cbcox at SPAMilstu.edu
Tue Oct 17 12:34:18 MDT 2000
Charles Brown wrote:
> >>> LeoCasey at aol.com 10/16/00 10:16PM >>
> First, on the matter of his espousal of a "totalitarian" party. It is an
> error of ahistorical interpretation to leave the matter simply there, which
> Justin does, as if the conception invoked by Gramsci with the use of that
> term was self-evident to the contemporary reader. The common contemporary
> usage of totalitarian is a product of the early 1950s, and in particular, of
> Hannah Arrendt's work by that name. When Gramsci used the term in the "Prison
> Notebooks," he could not possibly have anticipated the Arrendtian meaning of
> fascist and Stalinist states and parties.
> CB: Here's another illogcial beaut. Gramsci , sitting in a Fascist prison, having
>been at ground zero from the very beginning of fascism in Italy and the world,
>"couldn't possibly have anticipated the Arendtian meaning of fascist and Stalinist
>states and parties."
> Duhhhhhhhhhhhh. This guy is a one man anti-logician.
> If Gramsci couldn't anticipate Arendt's idea from his experience, evidently Arendt's
>conception had little to do with the real facts of Fascism in Italy.
Careful Charles. We are in that neighborhood in which it can be said that even a
stopped clock tells the correct time twice a day. Or to put it otherwise, even an
asshole can be correct once in a while. And it is not obvious on the face of it that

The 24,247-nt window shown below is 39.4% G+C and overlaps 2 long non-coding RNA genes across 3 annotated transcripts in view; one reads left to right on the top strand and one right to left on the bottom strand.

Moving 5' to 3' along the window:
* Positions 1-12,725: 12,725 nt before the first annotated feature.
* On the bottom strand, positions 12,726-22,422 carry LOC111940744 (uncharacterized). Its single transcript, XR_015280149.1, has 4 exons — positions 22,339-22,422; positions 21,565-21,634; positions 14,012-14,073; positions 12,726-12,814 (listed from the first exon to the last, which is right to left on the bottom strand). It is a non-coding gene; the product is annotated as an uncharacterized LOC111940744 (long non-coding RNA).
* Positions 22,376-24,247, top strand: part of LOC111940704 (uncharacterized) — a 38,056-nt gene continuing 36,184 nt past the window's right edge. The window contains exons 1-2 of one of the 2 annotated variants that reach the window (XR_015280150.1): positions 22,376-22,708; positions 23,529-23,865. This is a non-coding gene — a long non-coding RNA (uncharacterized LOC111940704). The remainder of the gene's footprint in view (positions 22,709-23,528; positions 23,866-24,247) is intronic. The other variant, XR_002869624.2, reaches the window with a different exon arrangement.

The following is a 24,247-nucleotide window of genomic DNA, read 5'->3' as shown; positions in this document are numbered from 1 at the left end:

Leo is wrong here. He
may be wrong, but your argument is unsatisfactory.
What we are dealing with to begin with is a linguistic, lexicographical, or
philological not a political issue. And it certainly won't be resolved by guesses
such as you tender of Gramsci's state of mind in Mussolini's prison -- or by
pre-judgments of the rhetorical
means he chose to simultaneously express his point *and* avoid the prison censor.
I checked the word in the OED, and it is not a case in which the OED is very helpful
-- and that in itself constitutes a warning that its usage is unstable. The earliest
writer cited is 1926 in a translation from the Italian, and the sentence quoted is
more context than provided:
1926 B. B. Carter tr. _Sturzo's Italy & Fascismo* ix. 220 Anti-Fascism . . .has,
however, a positive sense if it is taken to represent an element antagonistic to the
'totalitarian' and absolute position of Fascism.
>From scanning the other examples, it would appear that Arendt is rather central to
>the contemporary history of the term -- and whether Gramsci's usage is compatible
>with hers or not I do not know. In any case, it is certainly possible to argue with
broadsides without prejudging a lexicographical issue.
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